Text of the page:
Around one third of families in Wales are refraining from feeding wildlife in their gardens. Part of this is due to a fear of fox attacks, despite claims from wildlife experts that this may be an irrational fear.
Specifically, 28% of Welsh people are no longer feeding wild animals. For most families, it is because they do not wish to encourage animals to live around their homes. In a survey by E1 Entertainment, on which the findings are based, 34% of the people surveyed said that their attitude toward wild animals has changed following a recent fox attack on twin babies in London.
And 34% of those questioned who live in urban areas admit that their attitude towards all local wildlife has been affected by the fox attacks on twin babies in their London home. Pauline Kouppraris discovered her twin daughters, only nine months old at the time, covered in blood and crying following a fox attack on the two girls. This was back in June, when they were said to be in “serious condition” following the attack.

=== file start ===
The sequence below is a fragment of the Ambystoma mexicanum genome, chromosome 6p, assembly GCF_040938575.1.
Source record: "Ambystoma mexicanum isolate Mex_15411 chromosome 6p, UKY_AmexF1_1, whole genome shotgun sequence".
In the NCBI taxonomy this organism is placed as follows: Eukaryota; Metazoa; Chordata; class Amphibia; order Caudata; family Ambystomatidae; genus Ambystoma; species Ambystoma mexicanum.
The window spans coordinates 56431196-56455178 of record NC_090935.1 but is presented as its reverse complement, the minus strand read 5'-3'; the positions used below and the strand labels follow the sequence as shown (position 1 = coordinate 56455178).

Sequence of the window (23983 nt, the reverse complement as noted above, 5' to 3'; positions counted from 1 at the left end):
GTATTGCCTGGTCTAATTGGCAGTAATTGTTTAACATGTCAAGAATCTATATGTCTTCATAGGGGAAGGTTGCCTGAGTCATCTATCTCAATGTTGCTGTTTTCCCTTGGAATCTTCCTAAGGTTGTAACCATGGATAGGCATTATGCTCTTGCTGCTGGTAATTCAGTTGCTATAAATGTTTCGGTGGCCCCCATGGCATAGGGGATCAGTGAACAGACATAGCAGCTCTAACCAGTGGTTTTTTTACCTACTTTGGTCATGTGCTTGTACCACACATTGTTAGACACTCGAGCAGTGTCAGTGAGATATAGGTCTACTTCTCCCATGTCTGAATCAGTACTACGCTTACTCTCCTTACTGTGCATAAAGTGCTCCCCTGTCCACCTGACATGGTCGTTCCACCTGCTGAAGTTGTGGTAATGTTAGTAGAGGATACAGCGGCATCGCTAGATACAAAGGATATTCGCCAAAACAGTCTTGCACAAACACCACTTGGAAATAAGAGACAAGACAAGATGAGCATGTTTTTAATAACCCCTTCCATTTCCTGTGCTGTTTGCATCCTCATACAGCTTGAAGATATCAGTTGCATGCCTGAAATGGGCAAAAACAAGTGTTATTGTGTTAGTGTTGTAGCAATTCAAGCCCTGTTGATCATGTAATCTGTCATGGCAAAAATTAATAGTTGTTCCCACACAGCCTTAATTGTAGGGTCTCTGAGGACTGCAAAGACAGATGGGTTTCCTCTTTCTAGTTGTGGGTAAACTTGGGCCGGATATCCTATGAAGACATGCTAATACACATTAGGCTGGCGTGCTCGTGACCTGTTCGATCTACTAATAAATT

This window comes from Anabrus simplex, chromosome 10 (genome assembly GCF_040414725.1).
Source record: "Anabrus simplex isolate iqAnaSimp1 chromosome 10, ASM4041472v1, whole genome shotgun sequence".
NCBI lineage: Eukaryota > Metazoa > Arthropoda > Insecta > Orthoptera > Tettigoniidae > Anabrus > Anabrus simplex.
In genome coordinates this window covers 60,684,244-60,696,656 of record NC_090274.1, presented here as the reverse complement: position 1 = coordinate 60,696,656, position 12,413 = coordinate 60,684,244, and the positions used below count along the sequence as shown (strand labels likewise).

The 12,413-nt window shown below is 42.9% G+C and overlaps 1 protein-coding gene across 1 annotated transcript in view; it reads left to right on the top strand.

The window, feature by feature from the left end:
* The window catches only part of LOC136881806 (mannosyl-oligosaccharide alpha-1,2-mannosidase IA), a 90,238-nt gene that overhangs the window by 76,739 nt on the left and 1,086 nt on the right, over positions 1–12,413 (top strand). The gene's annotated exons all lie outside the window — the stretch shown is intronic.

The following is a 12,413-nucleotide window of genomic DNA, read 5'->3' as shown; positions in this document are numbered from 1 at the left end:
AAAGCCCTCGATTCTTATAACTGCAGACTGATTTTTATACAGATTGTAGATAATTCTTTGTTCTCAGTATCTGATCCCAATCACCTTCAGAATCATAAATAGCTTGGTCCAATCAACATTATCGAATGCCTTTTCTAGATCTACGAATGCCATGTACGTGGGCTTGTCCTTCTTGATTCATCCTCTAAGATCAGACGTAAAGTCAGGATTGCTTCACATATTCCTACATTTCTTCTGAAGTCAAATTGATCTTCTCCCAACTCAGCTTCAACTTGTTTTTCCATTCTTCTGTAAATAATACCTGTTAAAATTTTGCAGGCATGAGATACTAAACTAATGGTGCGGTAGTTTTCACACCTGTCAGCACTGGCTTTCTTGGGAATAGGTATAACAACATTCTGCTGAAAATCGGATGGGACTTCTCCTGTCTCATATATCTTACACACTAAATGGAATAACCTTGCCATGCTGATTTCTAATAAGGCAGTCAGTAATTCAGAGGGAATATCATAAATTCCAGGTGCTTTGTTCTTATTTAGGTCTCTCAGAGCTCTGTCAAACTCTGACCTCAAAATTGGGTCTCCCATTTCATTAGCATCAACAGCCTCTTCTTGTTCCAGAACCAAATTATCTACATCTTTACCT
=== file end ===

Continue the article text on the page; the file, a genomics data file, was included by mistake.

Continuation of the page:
According to the survey, people are not especially fond of foxes. They were listed as the penultimate animal in popularity, with many families scared of foxes following by the recent incident in June.
According to Ted Burden of the London Wildcare Trust, the attack had an “adverse impact” on many people’s opinion of foxes and other wildlife in their garden. According to Burden, the incident was extremely rare, and foxes and other wildlife can help those with gardens by feeding on pesky rats.